How's Shelby the Turtle Today?

Animal-Tracking Maps and Environmental Communication

Matt Ziegler, Michael Quinlan, Zage Strassberg-Phillips, Manasi Shah, Lauren Vreeken, Chris Jones, Karen Goodfellow, Jes Lefcourt, RIchard Anderson, Kurtis Heimerl

Animal-tracking maps

© Wild Capuchin Foundation
© Polar Bears International
The "big but" for interactive data visualizations:

Disappointing engagement?

  • New York Times: 85-90% of users don't engage with interactive visualizations at all
  • Short visits: usually under 1-2 minutes
  • Expensive to make

How can wildlife tracking maps advance environmental communication goals?

  • This talk:
  • Environmental communication
  • Conservationist & user perspectives
  • Recommendations

Environmental communication

  • Large academic field
  • Goal: media for culture change
  • Current focus on collective action

Environmental Comms. Best Practices

  • Emotions: cultivate hope, avoid anxiety
  • Conversations towards collective action
  • Continuous awareness
  • Relationships with audience
  • Avoid controversy to broaden participation
  • Relatability: tell local stories, focus on people

Qualitative study

  1. User sessions
  2. Conservationist focus groups

Audience segments

General public

  • Big learning curve: interface + data interpretation
  • Hurdle for short attention spans

Existing dedicated audiences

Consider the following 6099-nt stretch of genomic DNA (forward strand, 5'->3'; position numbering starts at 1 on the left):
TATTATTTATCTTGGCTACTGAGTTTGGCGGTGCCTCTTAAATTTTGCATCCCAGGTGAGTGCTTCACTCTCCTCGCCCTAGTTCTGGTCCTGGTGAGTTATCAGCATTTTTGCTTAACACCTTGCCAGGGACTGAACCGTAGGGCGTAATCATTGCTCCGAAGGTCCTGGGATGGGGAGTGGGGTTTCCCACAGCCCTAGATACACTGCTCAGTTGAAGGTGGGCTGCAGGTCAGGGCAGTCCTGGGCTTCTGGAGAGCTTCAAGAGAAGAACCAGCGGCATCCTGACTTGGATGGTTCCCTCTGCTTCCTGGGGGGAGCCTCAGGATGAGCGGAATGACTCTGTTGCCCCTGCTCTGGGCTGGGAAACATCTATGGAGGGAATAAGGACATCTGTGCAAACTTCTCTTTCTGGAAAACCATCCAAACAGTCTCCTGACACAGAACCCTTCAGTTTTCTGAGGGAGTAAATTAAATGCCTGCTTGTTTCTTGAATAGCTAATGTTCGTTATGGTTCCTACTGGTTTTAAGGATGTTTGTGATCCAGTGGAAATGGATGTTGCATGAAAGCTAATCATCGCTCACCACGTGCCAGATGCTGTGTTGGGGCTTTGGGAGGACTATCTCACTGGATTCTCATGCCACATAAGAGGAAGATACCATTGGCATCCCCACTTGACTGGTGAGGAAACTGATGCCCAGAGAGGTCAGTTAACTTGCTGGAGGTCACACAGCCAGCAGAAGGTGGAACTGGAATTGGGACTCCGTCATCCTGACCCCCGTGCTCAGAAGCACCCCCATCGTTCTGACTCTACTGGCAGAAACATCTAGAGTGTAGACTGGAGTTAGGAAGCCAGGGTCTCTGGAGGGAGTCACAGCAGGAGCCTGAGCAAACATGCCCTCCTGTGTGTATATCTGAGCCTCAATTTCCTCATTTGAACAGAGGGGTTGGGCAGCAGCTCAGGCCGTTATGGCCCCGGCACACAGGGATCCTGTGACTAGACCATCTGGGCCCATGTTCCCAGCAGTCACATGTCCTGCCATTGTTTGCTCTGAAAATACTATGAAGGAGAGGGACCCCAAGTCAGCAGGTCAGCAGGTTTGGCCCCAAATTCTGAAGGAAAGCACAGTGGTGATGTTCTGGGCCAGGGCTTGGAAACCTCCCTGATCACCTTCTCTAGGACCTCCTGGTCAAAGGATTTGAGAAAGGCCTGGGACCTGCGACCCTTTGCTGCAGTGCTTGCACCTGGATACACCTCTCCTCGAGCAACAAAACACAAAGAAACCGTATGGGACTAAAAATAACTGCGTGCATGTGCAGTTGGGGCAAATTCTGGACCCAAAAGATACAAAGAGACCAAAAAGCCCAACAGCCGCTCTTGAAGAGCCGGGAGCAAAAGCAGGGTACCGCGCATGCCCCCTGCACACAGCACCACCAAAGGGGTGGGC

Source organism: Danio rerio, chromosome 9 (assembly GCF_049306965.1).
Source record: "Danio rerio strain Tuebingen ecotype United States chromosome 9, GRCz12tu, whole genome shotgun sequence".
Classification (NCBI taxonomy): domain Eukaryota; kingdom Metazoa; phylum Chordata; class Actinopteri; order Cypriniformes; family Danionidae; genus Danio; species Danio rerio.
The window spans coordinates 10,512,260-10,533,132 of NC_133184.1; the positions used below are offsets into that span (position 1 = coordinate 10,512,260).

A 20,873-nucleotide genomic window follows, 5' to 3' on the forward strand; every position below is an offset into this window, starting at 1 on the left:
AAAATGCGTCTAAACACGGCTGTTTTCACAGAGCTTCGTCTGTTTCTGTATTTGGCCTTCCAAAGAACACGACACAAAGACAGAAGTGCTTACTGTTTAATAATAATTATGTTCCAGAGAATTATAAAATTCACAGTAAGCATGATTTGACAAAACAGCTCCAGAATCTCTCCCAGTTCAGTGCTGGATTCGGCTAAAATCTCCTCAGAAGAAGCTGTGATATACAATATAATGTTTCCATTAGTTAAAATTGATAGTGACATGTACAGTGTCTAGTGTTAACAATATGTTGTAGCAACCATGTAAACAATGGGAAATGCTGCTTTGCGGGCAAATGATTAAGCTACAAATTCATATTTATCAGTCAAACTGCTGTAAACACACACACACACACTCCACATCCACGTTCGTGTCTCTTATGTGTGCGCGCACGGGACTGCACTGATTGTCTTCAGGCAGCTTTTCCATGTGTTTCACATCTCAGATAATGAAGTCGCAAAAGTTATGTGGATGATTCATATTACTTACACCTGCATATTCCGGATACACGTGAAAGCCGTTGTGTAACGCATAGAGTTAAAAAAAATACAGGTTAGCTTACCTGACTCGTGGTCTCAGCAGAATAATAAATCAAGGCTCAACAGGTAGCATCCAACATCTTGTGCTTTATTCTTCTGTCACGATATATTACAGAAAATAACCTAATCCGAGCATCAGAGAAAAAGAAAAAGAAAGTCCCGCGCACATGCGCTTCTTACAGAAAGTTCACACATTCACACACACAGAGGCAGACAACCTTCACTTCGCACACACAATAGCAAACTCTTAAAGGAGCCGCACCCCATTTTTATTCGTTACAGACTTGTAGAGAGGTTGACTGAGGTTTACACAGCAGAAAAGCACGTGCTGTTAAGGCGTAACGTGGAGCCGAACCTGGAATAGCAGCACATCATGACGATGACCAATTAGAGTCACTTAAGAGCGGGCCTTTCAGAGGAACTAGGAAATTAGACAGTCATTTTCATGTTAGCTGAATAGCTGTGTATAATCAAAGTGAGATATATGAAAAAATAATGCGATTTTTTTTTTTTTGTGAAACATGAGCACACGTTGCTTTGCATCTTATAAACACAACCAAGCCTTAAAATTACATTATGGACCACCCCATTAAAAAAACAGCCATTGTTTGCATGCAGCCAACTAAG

• Highly-motivated users can take advantages of interactive affordances: freely exploring, drilling down to details, testing own hypothesis
    They just love giraffe, they love reading anything we do... and they would love seeing something like this.

Data Interpretation

  • Participants struggled to find meaning in the GPS data
    Many noted the animals' vast travel distances...
    ...but not much else.

  • Contextual information was not well-integrated
    I guess what I got out of it, I think I could have also gotten out of a PowerPoint... I don't think that the actual geospatial component was integrated into the other component.


  • Conservationists want users to empathize with the maps's animals:
    ...just allowing people to get to know these sharks as as individuals. You know, relating to them as animals that have a tough life, that struggle. We have a lot of white sharks that have been hit by boats.... People don’t tend to think of these animals that way a lot of times.
  • But users felt more connected through the pictures and videos than the data

User takeaways

  • Learning: about both the animals and research
    I learned a lot about how tracking animals works... I saw that you get a ping when they come to the surface and data is transferred!?
  • Emotions: some claimed no emotional response, some happy to see the conservation work:
    It's nice to know with the WWF that they're doing a lot of work around the world... so that's a little bit of optimism.
  • Actions: most didn't know what actions to take; some wanted to learn more


Wildlife Tracking Maps and Environmental Communication

  • Data is not relatable — Integration with other media is key
  • Continuously engage dedicated audiences with updates
  • Attract casual audiences to other communication channels
  • Show off organization's work — Inspire optimism
  • Details & recommendations in paper